I think that hey should be able to. Just recently I was in the play Fiddler On The Roof Jr at my school. The main role is normally played by a male but in our play it was played by a female.
Posts: 14 | From: Fort Wayne Indiana USA | Registered: Jun 2001
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In the 1983 film "The Year of Living Dangerously", Linda Hunt won a Best Supporting Actress Oscar for her performance as photographer Billy Kwan. First (and I think only) oscar awarded to a female playing a male role. Frankly, I think she should have been up for Best Actress but Mel Gibson and Sigourney Weaver were billed abover her in the credits. However, she dominates the film in one of the best historically based thrillers you're ever likely to see.
------------------ We can't solve problems by using the same kind of thinking we used when we created them.
I think so. The only problem with this at my school is that there are more girls the guys in the musical so girls get to be either androgynous or male, or guys end up in polyamorous relationships. We did H.M.S. Pinafore and all of the sailors (myself included) ended up with two or more of Sir Josepsh's nieces, cousins, aunts etc. If the situation were ever reversed, I don't think my school would be very accepting of guys taking on girls roles. I definitely think there's no reason that girls can't play guys' parts if they're good in them or guys can't play girls' parts if they're good in them.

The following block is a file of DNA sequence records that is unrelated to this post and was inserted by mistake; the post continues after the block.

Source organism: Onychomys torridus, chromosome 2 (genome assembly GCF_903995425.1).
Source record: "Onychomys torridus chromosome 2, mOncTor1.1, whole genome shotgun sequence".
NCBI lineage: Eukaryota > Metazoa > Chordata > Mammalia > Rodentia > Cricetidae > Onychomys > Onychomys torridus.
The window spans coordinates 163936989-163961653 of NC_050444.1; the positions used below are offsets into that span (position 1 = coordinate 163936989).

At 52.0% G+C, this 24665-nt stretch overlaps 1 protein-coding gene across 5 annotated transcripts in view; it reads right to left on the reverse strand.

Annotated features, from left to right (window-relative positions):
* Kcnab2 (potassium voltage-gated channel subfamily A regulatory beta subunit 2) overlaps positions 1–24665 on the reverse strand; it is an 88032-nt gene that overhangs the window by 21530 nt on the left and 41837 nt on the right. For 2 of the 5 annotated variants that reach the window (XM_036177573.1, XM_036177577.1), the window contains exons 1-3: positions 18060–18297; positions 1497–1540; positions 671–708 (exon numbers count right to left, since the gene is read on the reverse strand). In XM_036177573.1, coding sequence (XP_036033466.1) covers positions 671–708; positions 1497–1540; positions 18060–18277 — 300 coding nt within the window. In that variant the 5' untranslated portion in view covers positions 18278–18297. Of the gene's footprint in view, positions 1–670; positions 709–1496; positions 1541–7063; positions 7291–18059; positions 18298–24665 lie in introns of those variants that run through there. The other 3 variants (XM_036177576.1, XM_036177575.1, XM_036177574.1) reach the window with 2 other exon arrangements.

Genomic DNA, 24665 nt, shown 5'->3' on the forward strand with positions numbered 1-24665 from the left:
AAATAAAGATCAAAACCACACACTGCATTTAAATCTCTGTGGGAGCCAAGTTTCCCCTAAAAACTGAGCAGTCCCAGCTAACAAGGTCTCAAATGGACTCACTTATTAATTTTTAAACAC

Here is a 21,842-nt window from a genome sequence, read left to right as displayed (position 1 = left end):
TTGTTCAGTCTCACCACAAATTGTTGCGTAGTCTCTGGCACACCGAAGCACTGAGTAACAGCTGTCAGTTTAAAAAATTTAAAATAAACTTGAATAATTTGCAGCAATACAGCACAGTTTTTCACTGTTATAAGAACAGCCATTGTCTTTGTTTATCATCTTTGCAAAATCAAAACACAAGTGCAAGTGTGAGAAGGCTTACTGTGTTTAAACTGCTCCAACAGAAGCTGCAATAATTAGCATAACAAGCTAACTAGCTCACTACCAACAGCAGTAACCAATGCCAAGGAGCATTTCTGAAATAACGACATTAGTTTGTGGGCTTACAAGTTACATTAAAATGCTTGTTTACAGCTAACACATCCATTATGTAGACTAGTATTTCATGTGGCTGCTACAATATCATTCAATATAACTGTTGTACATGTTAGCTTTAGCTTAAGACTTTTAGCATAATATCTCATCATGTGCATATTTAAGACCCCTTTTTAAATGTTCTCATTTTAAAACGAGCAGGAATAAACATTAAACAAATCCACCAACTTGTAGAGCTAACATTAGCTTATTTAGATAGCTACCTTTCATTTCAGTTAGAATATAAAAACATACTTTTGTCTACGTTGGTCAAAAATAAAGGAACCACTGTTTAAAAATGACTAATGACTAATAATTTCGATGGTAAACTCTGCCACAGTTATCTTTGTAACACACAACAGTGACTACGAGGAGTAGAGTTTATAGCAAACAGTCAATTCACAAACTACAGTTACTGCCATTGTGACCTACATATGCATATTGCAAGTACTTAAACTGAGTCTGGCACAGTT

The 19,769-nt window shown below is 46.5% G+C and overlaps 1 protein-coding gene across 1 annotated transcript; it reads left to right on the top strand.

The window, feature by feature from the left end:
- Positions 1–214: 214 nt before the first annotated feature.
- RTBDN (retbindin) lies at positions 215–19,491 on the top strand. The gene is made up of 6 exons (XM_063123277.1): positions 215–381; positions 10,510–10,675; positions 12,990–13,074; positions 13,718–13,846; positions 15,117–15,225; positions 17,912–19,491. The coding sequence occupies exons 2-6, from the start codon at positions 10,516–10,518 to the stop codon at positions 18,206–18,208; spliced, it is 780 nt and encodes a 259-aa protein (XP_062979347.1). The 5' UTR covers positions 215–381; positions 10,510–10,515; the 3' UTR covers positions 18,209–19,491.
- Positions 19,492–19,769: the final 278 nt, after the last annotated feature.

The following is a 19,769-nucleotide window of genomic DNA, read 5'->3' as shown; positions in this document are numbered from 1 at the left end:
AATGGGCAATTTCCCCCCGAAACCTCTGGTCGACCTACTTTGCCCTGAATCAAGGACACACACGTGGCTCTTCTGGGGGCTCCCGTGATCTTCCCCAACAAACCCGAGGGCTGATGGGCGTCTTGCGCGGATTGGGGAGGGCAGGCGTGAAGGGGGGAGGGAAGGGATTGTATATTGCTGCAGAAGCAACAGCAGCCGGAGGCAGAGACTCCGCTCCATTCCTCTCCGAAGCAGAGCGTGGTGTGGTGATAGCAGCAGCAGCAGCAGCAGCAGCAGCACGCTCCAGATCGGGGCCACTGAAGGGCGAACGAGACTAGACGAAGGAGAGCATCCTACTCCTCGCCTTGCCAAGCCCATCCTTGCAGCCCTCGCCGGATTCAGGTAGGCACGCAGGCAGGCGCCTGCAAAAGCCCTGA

(Note to self, see The Year of Living Dangerously)
quote:Takarazuka is a popular Japanese revue company established in 1914. (...) As all of their members are limited single female, male's parts are always played by women on its stages.
To be a member of this musical's company, female applicants whose age are limited from 15 to 18 years old, must pass the entrance exam of "Takarazuka music school" at first. This exam has been known as one of the most difficult ones in Japan and it is sometimes even compared to passing the entrance exam of the university of Tokyo.
After two years' study of there, all students are to be permitted to join the Takarazuka as a member. They have to decide in advance which gender part they will play on the stage. Mostly, members decide it based on their height.
Otokoyaku --- who play male part --- have attracted so many fans, including male fans, since establishment. It has been said "At least 10 years are needed until a Otokoyaku can play male part as if SHE is real male". This is because Otokoyaku have to change their voice by shouting or singing in low key, have to learn how to walk and dance like male and so on. Through this long training period, they become skilled Otokoyaku who can enbody fans' yearnings for a prince riding on a white horse, gentleman, dandy and so forth....!
Musumeyaku --- who play female part --- have also attracted many fans. I like talented Musumeyaku very much. Because it is them who make Otokoyaku more attractive, by playing elegant or fairy-like female. Unfortunately, they are tend to be spoken badly by fans out of jealousy. What is worse, T-company seems to have thought light of them, too.
Sure, why not. I think a lot of schools have the problem of more girls being interested in drama. I was in a play in grade 9, and originally, my love interest was going to be played by a girl. Unfortunately they found a boy instead. She probably backed out 'coz she didn't want to kiss me. The policemen and bad guy were played by girls, though.
A good performance can usually make you suspend disbelief, I think.
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